Aromatase inhibitors are a first-line therapy for estrogen receptor-positive breast cancer in postmenopausal women. However, due to systemic suppression of estrogen biosynthesis, treatment with aromatase inhibitors often leads to side effects associated with estrogen depletion, including arthralgia, bone loss, and bone fracture, as well as possible cardiovascular and neurocognitive defects (Thurlimann et al. 2005, Buzdar et al. 2006, Coombes et al. 2007). As a result of these adverse effects and also the high costs of aromatase inhibitors, 23–30% of patients could not complete aromatase inhibitor therapy (Hershman et al. 2010, Sedjo & Devine 2011). With this high rate of nonadherence in patients with life-threatening cancer, it is reasonable to believe that patient acceptance of aromatase inhibitors as a breast cancer chemopreventive option could be limited. Therefore, it is imperative to develop new agents with lower toxicities and lower costs for breast cancer prevention.

Low serum and toenail selenium levels (a measure of long-term selenium intake) are associated with an increased risk of breast cancer (Charalabopoulos et al. 2006, Suzana et al. 2009, Kotsopoulos et al. 2010). Selenium supplementation has been demonstrated by numerous preclinical studies to effectively inhibit the development of breast cancer (Ip 1998, Ip et al. 2002), while having a low toxicity profile (Reid et al. 2004). The anticancer efficacy depends on the form and dosage of selenium administered (Ip 1998, Ip et al. 2000, Li et al. 2004, 2008, Wang et al. 2009). Methylseleninic acid (MSA) is a potent second-generation selenium compound. It has very different biological and pharmacological activity than selenomethionine, the form of selenium used in the selenium and vitamin E chemoprevention trial (Ip 1998, Ip et al. 2000, Li et al. 2008, Lippman et al. 2009, Ohta et al. 2009, Wang et al. 2009). In the present study, we characterized the effect of MSA on estrogen biosynthesis that has never been investigated before. We focused on the effect on promoters PI.4- and PII-driven aromatase expression because of the important role of these two promoters in regulating estrogen level in obese postmenopausal women. The long-term objective of the present study is to develop MSA as a low-cost, low-toxicity breast cancer chemopreventive agent for obese postmenopausal women.

Materials and Methods

Cell culture and reagents

The KGN human ovarian granulosa tumor cell line was established from a postmenopausal patient with invasive ovarian granulosa cell carcinoma (Nishi et al. 2001). KGN cells are undifferentiated, and maintain physiological characteristics of ovarian cells, including the expression of functional FSH receptor, relatively high aromatase activity, and the expression of estrogen receptor-β as the predominant isoform of estrogen receptor (Nishi et al. 2001, Chu et al. 2004). The cells were regularly cultured in DMEM/F12 medium supplemented with 10% fetal bovine serum (FBS) and 1% penicillin/streptomycin. The human preadipocyte cell strain, SGBS, was derived from an adipose depot of an infant with Simpson–Golabi–Behmel syndrome (Wabitsch et al. 2001). SGBS cells were routinely cultured in growth medium comprising DMEM/F12 medium supplemented with 10% FBS, 1% penicillin/streptomycin, 33 μM biotin, and 17 μM pantothenic acid. All the SGBS cells used in this study were in passage 30 to passage 35. The cells were switched to hormone-deprived medium (phenol red-free medium containing charcoal-stripped-FBS) for analysis of aromatase activity, protein, and mRNA. MSA was obtained from PharmaSe (Lubbock, TX, USA). 3H-Androst-4-ene-3,17-dione was from PerkinElmer (Waltham, MA, USA). Dexamethasone (Dex), forskolin (FSK), and other reagents were purchased from Sigma–Aldrich.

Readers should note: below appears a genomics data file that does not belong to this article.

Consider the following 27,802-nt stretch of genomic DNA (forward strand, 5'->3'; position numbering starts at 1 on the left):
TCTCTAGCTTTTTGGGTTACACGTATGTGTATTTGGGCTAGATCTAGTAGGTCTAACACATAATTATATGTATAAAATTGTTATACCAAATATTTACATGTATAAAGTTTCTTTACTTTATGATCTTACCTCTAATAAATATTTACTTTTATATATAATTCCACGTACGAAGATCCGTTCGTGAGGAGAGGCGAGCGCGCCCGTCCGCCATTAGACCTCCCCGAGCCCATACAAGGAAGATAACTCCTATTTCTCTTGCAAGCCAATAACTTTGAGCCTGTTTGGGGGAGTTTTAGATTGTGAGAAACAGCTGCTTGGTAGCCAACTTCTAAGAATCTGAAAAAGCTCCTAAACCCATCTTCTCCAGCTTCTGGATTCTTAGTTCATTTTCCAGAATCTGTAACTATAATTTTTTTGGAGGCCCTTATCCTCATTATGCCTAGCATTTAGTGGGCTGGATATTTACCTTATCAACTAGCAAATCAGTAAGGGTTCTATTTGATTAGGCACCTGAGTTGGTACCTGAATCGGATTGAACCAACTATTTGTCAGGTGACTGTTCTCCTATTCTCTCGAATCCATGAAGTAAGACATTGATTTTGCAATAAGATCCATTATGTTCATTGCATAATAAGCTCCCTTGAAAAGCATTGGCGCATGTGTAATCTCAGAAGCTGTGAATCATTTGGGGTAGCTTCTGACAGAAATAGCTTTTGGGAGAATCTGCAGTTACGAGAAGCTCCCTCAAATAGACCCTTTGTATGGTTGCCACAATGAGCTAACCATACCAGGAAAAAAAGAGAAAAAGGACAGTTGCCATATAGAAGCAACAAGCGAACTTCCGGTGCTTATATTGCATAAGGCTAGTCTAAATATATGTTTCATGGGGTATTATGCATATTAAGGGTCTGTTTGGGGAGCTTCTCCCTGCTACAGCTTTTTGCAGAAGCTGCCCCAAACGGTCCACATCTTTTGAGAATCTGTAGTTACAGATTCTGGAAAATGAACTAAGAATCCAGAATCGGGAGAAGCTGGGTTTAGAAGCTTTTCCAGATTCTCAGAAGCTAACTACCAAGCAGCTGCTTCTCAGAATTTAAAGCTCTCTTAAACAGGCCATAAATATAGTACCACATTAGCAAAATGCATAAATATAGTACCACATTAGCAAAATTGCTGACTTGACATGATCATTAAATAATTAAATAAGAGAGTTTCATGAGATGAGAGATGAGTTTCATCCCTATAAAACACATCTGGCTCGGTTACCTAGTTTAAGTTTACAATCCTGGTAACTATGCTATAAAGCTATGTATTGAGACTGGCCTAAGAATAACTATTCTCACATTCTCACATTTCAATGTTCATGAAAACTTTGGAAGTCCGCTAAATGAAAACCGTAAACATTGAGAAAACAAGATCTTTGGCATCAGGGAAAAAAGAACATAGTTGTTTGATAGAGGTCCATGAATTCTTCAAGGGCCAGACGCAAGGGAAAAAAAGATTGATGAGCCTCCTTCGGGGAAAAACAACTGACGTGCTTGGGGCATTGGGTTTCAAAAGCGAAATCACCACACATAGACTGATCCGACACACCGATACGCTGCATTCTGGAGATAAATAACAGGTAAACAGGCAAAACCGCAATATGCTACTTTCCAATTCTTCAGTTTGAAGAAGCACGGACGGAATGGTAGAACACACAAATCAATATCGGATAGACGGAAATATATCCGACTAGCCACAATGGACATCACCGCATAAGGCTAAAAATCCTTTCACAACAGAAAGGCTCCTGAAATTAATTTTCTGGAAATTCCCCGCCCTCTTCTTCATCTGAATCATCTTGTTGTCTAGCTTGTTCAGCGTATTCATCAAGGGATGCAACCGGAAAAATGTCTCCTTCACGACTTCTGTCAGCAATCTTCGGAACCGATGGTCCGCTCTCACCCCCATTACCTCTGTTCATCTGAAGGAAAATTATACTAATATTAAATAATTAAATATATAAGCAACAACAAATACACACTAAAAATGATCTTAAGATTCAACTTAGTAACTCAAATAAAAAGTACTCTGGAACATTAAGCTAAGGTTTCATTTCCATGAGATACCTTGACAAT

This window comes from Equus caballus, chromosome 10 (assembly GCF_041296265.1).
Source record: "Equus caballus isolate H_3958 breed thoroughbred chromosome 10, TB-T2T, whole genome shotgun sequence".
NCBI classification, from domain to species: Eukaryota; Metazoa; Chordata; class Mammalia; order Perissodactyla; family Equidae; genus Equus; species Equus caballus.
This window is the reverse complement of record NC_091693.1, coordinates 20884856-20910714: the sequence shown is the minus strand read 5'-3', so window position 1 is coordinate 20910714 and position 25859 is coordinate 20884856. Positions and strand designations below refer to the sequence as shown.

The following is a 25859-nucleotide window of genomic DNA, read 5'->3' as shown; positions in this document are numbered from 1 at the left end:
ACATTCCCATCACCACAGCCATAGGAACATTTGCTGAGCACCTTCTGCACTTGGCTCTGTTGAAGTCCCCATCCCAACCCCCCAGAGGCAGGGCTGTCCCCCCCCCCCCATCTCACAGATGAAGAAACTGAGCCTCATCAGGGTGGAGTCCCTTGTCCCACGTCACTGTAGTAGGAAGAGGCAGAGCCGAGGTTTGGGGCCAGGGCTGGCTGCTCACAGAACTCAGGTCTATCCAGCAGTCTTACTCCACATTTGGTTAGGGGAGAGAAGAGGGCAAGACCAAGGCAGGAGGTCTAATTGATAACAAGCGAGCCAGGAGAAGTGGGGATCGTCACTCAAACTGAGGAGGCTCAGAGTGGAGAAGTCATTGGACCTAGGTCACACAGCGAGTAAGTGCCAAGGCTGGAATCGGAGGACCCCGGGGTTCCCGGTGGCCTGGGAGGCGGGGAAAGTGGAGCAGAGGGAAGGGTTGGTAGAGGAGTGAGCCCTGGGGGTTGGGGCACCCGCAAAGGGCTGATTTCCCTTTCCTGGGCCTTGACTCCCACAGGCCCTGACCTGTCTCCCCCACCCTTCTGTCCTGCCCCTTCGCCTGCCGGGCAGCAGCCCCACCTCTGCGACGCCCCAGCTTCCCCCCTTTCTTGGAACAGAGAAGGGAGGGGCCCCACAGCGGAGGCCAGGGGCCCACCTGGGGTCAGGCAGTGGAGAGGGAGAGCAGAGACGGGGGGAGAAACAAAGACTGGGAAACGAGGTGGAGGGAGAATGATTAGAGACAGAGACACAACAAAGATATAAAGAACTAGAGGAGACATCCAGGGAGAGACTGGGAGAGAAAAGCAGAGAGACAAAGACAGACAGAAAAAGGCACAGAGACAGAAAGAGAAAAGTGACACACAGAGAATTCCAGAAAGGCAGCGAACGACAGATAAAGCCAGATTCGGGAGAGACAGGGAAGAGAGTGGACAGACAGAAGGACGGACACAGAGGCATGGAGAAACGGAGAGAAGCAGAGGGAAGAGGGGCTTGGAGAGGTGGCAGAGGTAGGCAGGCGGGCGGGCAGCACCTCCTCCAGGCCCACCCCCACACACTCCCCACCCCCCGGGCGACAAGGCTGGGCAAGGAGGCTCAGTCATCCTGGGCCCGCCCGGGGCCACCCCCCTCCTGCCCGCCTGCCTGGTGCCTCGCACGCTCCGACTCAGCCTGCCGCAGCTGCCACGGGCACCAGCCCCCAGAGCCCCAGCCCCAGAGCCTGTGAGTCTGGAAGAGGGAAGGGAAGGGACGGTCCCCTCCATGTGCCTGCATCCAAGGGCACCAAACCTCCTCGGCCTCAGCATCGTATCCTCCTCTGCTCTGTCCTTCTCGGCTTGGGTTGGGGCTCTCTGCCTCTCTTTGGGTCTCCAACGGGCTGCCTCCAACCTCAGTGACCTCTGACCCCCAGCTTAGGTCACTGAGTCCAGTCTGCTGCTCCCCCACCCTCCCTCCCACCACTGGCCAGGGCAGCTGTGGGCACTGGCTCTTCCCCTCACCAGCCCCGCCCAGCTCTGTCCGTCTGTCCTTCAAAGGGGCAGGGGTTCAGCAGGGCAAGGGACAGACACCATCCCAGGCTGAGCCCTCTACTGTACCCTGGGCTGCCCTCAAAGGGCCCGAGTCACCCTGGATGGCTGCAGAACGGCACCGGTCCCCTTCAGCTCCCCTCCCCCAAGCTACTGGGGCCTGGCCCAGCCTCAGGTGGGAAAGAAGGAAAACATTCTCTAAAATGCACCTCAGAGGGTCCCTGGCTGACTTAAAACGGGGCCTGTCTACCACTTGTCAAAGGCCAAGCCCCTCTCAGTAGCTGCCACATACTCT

Establishment of aromatase-overexpressing MCF-7arom cells

The aromatase cDNA with the 129 bp 5′-UTR sequence was PCR amplified from the CYP19A1-coding plasmid (SC107980, OriGene, Rockville, MS, USA) and subcloned into pcDNA3.1/Zeo (+) between the HindIII and XbaI sites. The resulting pcDNA3.1-aromatase construct was transfected to MCF-7 cells and selected with 100 μg/ml Zeocin for 3 months to generate stable aromatase-overexpressing MCF-7 cells, MCF-7arom. MCF-7arom cells were regularly cultured in DMEM medium containing 5% FBS, 1% penicillin/streptomycin, and 50 μg/ml Zeocin.

Aromatase activity assay

Aromatase activity was determined by using the tritiated water release assay that measures the amount of 3H2O formed during the conversion of 3H-androstenedione to estrone by aromatase (Silva et al. 1989). SGBS cells were seeded to six-well plates (2×104 cells/well) in hormone-deprived medium and allowed to attach overnight. The cells were treated with 250 nM Dex in the presence or absence of MSA for 6 or 16 h, and then washed twice with PBS before being incubated in fresh hormone-deprived medium containing 6 nM 3H-androst-4-ene-3,17-dione for an additional 4 h. Following incubation, the medium was removed and extracted with two volumes of chloroform. The samples were then centrifuged at 2000 g for 10 min, and the aqueous upper layer was mixed with 2% charcoal followed by an additional centrifugation at 12 000 g for 10 min to remove any trace amount of unreacted substrate. A 500 μl aliquot of the supernatant for each sample was subsequently subjected to liquid scintillation counting.